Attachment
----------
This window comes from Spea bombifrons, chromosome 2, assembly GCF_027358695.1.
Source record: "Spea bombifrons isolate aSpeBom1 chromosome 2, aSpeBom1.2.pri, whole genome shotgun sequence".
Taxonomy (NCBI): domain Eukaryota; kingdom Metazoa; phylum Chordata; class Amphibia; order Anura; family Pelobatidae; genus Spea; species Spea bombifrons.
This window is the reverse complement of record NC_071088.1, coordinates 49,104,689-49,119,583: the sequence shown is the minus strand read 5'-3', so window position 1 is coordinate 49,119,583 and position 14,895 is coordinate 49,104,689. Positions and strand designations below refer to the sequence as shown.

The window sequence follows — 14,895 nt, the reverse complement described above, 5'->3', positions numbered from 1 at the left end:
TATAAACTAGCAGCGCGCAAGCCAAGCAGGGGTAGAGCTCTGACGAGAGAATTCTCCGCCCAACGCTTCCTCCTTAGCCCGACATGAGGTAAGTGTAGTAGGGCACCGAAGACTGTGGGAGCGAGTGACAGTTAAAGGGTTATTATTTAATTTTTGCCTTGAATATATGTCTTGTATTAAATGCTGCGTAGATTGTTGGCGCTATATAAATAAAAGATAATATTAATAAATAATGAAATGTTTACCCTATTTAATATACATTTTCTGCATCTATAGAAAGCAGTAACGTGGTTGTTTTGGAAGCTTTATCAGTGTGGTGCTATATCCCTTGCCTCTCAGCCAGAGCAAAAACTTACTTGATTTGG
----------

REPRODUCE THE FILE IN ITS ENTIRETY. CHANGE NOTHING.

This window comes from Spea bombifrons, chromosome 2, assembly GCF_027358695.1.
Source record: "Spea bombifrons isolate aSpeBom1 chromosome 2, aSpeBom1.2.pri, whole genome shotgun sequence".
Taxonomy (NCBI): domain Eukaryota; kingdom Metazoa; phylum Chordata; class Amphibia; order Anura; family Pelobatidae; genus Spea; species Spea bombifrons.
This window is the reverse complement of record NC_071088.1, coordinates 49,104,689-49,119,583: the sequence shown is the minus strand read 5'-3', so window position 1 is coordinate 49,119,583 and position 14,895 is coordinate 49,104,689. Positions and strand designations below refer to the sequence as shown.

The window sequence follows — 14,895 nt, the reverse complement described above, 5'->3', positions numbered from 1 at the left end:
TATAAACTAGCAGCGCGCAAGCCAAGCAGGGGTAGAGCTCTGACGAGAGAATTCTCCGCCCAACGCTTCCTCCTTAGCCCGACATGAGGTAAGTGTAGTAGGGCACCGAAGACTGTGGGAGCGAGTGACAGTTAAAGGGTTATTATTTAATTTTTGCCTTGAATATATGTCTTGTATTAAATGCTGCGTAGATTGTTGGCGCTATATAAATAAAAGATAATATTAATAAATAATGAAATGTTTACCCTATTTAATATACATTTTCTGCATCTATAGAAAGCAGTAACGTGGTTGTTTTGGAAGCTTTATCAGTGTGGTGCTATATCCCTTGCCTCTCAGCCAGAGCAAAAACTTACTTGATTTGG